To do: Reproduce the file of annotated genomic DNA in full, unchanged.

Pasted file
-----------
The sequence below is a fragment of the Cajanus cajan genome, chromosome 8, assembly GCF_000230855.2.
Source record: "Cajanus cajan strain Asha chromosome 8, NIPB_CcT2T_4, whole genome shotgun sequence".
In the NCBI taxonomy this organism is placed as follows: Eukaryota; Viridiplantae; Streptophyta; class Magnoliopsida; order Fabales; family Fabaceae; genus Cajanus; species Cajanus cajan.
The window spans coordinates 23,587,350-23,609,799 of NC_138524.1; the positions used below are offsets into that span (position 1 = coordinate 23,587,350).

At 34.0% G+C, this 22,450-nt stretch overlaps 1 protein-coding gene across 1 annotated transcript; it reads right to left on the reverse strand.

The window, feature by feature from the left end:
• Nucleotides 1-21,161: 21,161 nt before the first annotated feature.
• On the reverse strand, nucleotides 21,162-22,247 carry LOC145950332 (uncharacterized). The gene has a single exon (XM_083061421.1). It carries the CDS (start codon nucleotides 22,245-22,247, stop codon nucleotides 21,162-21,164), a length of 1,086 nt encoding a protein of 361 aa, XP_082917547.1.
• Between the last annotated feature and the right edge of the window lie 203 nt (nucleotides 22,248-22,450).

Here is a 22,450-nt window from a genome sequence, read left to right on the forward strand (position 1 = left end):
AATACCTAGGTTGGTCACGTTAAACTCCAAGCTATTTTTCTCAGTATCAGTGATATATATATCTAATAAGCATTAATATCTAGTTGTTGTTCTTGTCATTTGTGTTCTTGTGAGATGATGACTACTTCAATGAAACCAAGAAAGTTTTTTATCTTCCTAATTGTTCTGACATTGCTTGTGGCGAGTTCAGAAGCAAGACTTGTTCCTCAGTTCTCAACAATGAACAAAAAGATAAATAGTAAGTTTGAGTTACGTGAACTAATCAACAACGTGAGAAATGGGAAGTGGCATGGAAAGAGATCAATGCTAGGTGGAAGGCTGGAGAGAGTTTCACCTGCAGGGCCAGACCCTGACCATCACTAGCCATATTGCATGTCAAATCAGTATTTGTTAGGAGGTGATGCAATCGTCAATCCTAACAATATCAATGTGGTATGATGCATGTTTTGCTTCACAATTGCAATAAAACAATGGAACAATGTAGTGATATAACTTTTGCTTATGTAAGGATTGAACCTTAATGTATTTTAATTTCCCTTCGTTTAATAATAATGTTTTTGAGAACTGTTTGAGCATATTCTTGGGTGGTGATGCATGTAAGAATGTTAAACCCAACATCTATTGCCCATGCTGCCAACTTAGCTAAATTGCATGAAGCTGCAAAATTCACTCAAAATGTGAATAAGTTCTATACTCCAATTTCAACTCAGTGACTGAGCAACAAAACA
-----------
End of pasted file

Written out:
The sequence below is a fragment of the Cajanus cajan genome, chromosome 8, assembly GCF_000230855.2.
Source record: "Cajanus cajan strain Asha chromosome 8, NIPB_CcT2T_4, whole genome shotgun sequence".
In the NCBI taxonomy this organism is placed as follows: Eukaryota; Viridiplantae; Streptophyta; class Magnoliopsida; order Fabales; family Fabaceae; genus Cajanus; species Cajanus cajan.
The window spans coordinates 23,587,350-23,609,799 of NC_138524.1; the positions used below are offsets into that span (position 1 = coordinate 23,587,350).

At 34.0% G+C, this 22,450-nt stretch overlaps 1 protein-coding gene across 1 annotated transcript; it reads right to left on the reverse strand.

The window, feature by feature from the left end:
• Nucleotides 1-21,161: 21,161 nt before the first annotated feature.
• On the reverse strand, nucleotides 21,162-22,247 carry LOC145950332 (uncharacterized). The gene has a single exon (XM_083061421.1). It carries the CDS (start codon nucleotides 22,245-22,247, stop codon nucleotides 21,162-21,164), a length of 1,086 nt encoding a protein of 361 aa, XP_082917547.1.
• Between the last annotated feature and the right edge of the window lie 203 nt (nucleotides 22,248-22,450).

Here is a 22,450-nt window from a genome sequence, read left to right on the forward strand (position 1 = left end):
AATACCTAGGTTGGTCACGTTAAACTCCAAGCTATTTTTCTCAGTATCAGTGATATATATATCTAATAAGCATTAATATCTAGTTGTTGTTCTTGTCATTTGTGTTCTTGTGAGATGATGACTACTTCAATGAAACCAAGAAAGTTTTTTATCTTCCTAATTGTTCTGACATTGCTTGTGGCGAGTTCAGAAGCAAGACTTGTTCCTCAGTTCTCAACAATGAACAAAAAGATAAATAGTAAGTTTGAGTTACGTGAACTAATCAACAACGTGAGAAATGGGAAGTGGCATGGAAAGAGATCAATGCTAGGTGGAAGGCTGGAGAGAGTTTCACCTGCAGGGCCAGACCCTGACCATCACTAGCCATATTGCATGTCAAATCAGTATTTGTTAGGAGGTGATGCAATCGTCAATCCTAACAATATCAATGTGGTATGATGCATGTTTTGCTTCACAATTGCAATAAAACAATGGAACAATGTAGTGATATAACTTTTGCTTATGTAAGGATTGAACCTTAATGTATTTTAATTTCCCTTCGTTTAATAATAATGTTTTTGAGAACTGTTTGAGCATATTCTTGGGTGGTGATGCATGTAAGAATGTTAAACCCAACATCTATTGCCCATGCTGCCAACTTAGCTAAATTGCATGAAGCTGCAAAATTCACTCAAAATGTGAATAAGTTCTATACTCCAATTTCAACTCAGTGACTGAGCAACAAAACA